Foreign Ministry blasts EU’s anti-Russian ‘witch hunt’

View of the European Parliament building in Brussels (Reuters)
A senior Russian diplomat has expressed bewilderment over the decision to limit Russian officials' access to the European Parliament, adding that such unexplained and unmotivated actions were reminiscent of medieval witch hunts.

I have an impression that the European bureaucracy is partially returning into the times of the Holy Inquisition. The hunt for Russian witches has been opened,” the deputy head of the Russian Foreign Ministry’s information department, Mariya Zakharova, wrote in a Facebook post in the early hours of Wednesday.

What will come next? Clerical processes against Russian diplomats and burning them at stakes in Brussels?” Zakharova joked. She also noted in her Facebook post that it was impossible to understand the logic in the actions by European parliamentarians.

The statement was a reaction to the European Parliament's decision "to restrict the free access" to the chief of the Russian Mission to the European Union, Vladimir Chizhov. This was announced on Tuesday by the President of the European Parliament, Martin Schultz. He said that the decision was motivated by the Russian authorities’ alleged failure to ensure transparency of the recent sanctions against European politicians. The European Parliament president also said that the body was suspending its engagement with the EU-Russia Parliamentary Cooperation Committee.

Later on Wednesday, the Russian representative in the European Parliament commented further on the parliament’s decision, saying that under the new rules only he and another diplomat were allowed free entry to the body. All other Russian officials had to receive entry permits on a day-to-day basis.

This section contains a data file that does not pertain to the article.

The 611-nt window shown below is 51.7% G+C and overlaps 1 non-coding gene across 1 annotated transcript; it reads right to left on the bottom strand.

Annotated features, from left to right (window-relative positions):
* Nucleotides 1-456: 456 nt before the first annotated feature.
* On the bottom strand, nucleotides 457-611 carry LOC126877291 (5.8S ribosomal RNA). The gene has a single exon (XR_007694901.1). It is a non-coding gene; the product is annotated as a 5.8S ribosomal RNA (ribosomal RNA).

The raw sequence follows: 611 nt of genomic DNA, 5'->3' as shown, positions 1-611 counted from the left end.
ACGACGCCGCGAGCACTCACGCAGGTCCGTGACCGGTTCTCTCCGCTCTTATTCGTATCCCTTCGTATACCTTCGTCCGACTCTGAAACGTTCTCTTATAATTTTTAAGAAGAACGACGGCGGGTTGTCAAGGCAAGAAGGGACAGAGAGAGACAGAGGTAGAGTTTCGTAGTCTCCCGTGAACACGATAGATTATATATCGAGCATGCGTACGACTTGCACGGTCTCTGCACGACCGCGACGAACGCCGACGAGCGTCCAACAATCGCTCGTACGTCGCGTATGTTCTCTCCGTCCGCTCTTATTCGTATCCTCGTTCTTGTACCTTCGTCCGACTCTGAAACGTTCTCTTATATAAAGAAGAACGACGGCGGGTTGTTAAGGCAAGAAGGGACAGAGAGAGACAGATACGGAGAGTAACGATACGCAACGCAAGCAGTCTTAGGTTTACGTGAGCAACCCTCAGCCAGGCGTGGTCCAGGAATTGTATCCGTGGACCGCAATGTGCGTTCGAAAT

In comments to RIA Novosti, Chizhov noted that the restriction was Martin Schultz’s personal decision, announced after their telephone conversation. “In essence, this is a clearly politicized and unfounded decision that cannot be justified in any way,” Chizhov said.

The Russian diplomat added that the move had already prompted criticism from some European parliamentarians. For example, Swedish MP Anna Maria Corazza Bildt called the ban “unfounded and anti-democratic.”

The head of the Federation Council’s Foreign Relations Committee, Konstantin Kosachev, called the EU’s move a “repressive decision” and suggested that Russia reciprocate with similar actions, either symmetrical or asymmetrical. “It was not us who spoke the first word, but we must not give up the last word here,” Kosachev wrote in Facebook.

Their logic hardly impresses me by being very thought through. It rather makes me doubt the sanity of its authors. But at the same time, it is absolutely clear that they would like to have the last word at any cost – to punish and pardon,” the Russian senator stated. “This is a part of the West’s larger game in which it seeks to establish a monopoly on truth.”

READ MORE: ‘Below the belt’: Foreign ministry slams Western diplomats for disclosing Russian blacklists

The decision of the European Parliament and the Russian reaction to it were the latest developments in the standoff between the EU and the Russian Federation that started over 12 months ago, when the EU introduced sanctions against Russian officials and politicians and Russia replied with counter-measures. The Russian blacklist was not initially disclosed but leaked to the press after Moscow presented it to European diplomats after repeated requests.

On Monday, the Russian Foreign Ministry expressed disappointment in their Westerns colleagues who made the list public and called such measures a threat to mutual trust.